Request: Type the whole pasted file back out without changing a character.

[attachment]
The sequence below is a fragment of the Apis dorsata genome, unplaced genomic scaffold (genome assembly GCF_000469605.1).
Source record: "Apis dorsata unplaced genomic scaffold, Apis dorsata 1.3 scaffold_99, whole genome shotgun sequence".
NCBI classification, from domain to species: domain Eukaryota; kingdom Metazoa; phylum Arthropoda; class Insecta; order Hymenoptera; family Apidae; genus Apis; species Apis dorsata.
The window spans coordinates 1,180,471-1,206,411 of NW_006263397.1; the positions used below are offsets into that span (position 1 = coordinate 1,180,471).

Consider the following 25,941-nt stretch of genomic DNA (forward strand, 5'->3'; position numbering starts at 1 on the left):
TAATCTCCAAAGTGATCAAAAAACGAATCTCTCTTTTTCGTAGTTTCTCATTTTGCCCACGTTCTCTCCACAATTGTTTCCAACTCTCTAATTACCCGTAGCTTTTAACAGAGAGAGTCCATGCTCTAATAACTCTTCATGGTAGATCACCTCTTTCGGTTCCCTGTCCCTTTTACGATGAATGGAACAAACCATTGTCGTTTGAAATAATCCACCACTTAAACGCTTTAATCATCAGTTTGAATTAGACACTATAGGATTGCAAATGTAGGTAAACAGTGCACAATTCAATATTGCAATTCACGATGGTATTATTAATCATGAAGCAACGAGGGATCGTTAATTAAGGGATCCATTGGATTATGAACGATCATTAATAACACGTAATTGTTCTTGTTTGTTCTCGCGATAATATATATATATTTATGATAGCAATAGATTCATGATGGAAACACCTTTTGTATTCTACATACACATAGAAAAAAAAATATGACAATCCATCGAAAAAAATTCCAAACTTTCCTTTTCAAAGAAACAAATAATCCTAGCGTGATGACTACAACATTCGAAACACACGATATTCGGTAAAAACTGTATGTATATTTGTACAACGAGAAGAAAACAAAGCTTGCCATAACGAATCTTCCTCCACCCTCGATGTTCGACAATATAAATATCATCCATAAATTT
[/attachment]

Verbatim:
The sequence below is a fragment of the Apis dorsata genome, unplaced genomic scaffold (genome assembly GCF_000469605.1).
Source record: "Apis dorsata unplaced genomic scaffold, Apis dorsata 1.3 scaffold_99, whole genome shotgun sequence".
NCBI classification, from domain to species: domain Eukaryota; kingdom Metazoa; phylum Arthropoda; class Insecta; order Hymenoptera; family Apidae; genus Apis; species Apis dorsata.
The window spans coordinates 1,180,471-1,206,411 of NW_006263397.1; the positions used below are offsets into that span (position 1 = coordinate 1,180,471).

Consider the following 25,941-nt stretch of genomic DNA (forward strand, 5'->3'; position numbering starts at 1 on the left):
TAATCTCCAAAGTGATCAAAAAACGAATCTCTCTTTTTCGTAGTTTCTCATTTTGCCCACGTTCTCTCCACAATTGTTTCCAACTCTCTAATTACCCGTAGCTTTTAACAGAGAGAGTCCATGCTCTAATAACTCTTCATGGTAGATCACCTCTTTCGGTTCCCTGTCCCTTTTACGATGAATGGAACAAACCATTGTCGTTTGAAATAATCCACCACTTAAACGCTTTAATCATCAGTTTGAATTAGACACTATAGGATTGCAAATGTAGGTAAACAGTGCACAATTCAATATTGCAATTCACGATGGTATTATTAATCATGAAGCAACGAGGGATCGTTAATTAAGGGATCCATTGGATTATGAACGATCATTAATAACACGTAATTGTTCTTGTTTGTTCTCGCGATAATATATATATATTTATGATAGCAATAGATTCATGATGGAAACACCTTTTGTATTCTACATACACATAGAAAAAAAAATATGACAATCCATCGAAAAAAATTCCAAACTTTCCTTTTCAAAGAAACAAATAATCCTAGCGTGATGACTACAACATTCGAAACACACGATATTCGGTAAAAACTGTATGTATATTTGTACAACGAGAAGAAAACAAAGCTTGCCATAACGAATCTTCCTCCACCCTCGATGTTCGACAATATAAATATCATCCATAAATTT